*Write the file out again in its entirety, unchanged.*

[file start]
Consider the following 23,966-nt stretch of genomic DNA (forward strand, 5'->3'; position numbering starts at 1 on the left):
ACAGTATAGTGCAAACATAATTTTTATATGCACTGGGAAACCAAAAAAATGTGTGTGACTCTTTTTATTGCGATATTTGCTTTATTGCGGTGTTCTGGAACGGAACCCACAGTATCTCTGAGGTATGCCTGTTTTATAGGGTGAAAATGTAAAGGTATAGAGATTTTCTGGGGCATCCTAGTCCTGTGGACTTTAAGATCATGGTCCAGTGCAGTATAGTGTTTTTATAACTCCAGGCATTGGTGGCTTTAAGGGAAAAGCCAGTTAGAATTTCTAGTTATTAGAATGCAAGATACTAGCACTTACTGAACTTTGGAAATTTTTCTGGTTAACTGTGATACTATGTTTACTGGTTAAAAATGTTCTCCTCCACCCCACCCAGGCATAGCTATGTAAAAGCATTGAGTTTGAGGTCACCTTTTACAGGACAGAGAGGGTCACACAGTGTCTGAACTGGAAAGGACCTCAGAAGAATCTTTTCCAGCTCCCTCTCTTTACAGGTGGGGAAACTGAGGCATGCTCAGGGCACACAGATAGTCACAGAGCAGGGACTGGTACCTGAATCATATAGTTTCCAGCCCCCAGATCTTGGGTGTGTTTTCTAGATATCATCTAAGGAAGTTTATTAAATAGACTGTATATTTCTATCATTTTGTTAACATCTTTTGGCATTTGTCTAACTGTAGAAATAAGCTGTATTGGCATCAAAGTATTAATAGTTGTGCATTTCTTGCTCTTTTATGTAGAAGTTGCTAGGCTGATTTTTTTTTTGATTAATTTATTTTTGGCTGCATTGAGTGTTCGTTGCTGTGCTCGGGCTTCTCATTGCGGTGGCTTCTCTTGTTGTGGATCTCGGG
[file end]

Consider the following 23,966-nt stretch of genomic DNA (forward strand, 5'->3'; position numbering starts at 1 on the left):
ACAGTATAGTGCAAACATAATTTTTATATGCACTGGGAAACCAAAAAAATGTGTGTGACTCTTTTTATTGCGATATTTGCTTTATTGCGGTGTTCTGGAACGGAACCCACAGTATCTCTGAGGTATGCCTGTTTTATAGGGTGAAAATGTAAAGGTATAGAGATTTTCTGGGGCATCCTAGTCCTGTGGACTTTAAGATCATGGTCCAGTGCAGTATAGTGTTTTTATAACTCCAGGCATTGGTGGCTTTAAGGGAAAAGCCAGTTAGAATTTCTAGTTATTAGAATGCAAGATACTAGCACTTACTGAACTTTGGAAATTTTTCTGGTTAACTGTGATACTATGTTTACTGGTTAAAAATGTTCTCCTCCACCCCACCCAGGCATAGCTATGTAAAAGCATTGAGTTTGAGGTCACCTTTTACAGGACAGAGAGGGTCACACAGTGTCTGAACTGGAAAGGACCTCAGAAGAATCTTTTCCAGCTCCCTCTCTTTACAGGTGGGGAAACTGAGGCATGCTCAGGGCACACAGATAGTCACAGAGCAGGGACTGGTACCTGAATCATATAGTTTCCAGCCCCCAGATCTTGGGTGTGTTTTCTAGATATCATCTAAGGAAGTTTATTAAATAGACTGTATATTTCTATCATTTTGTTAACATCTTTTGGCATTTGTCTAACTGTAGAAATAAGCTGTATTGGCATCAAAGTATTAATAGTTGTGCATTTCTTGCTCTTTTATGTAGAAGTTGCTAGGCTGATTTTTTTTTTGATTAATTTATTTTTGGCTGCATTGAGTGTTCGTTGCTGTGCTCGGGCTTCTCATTGCGGTGGCTTCTCTTGTTGTGGATCTCGGG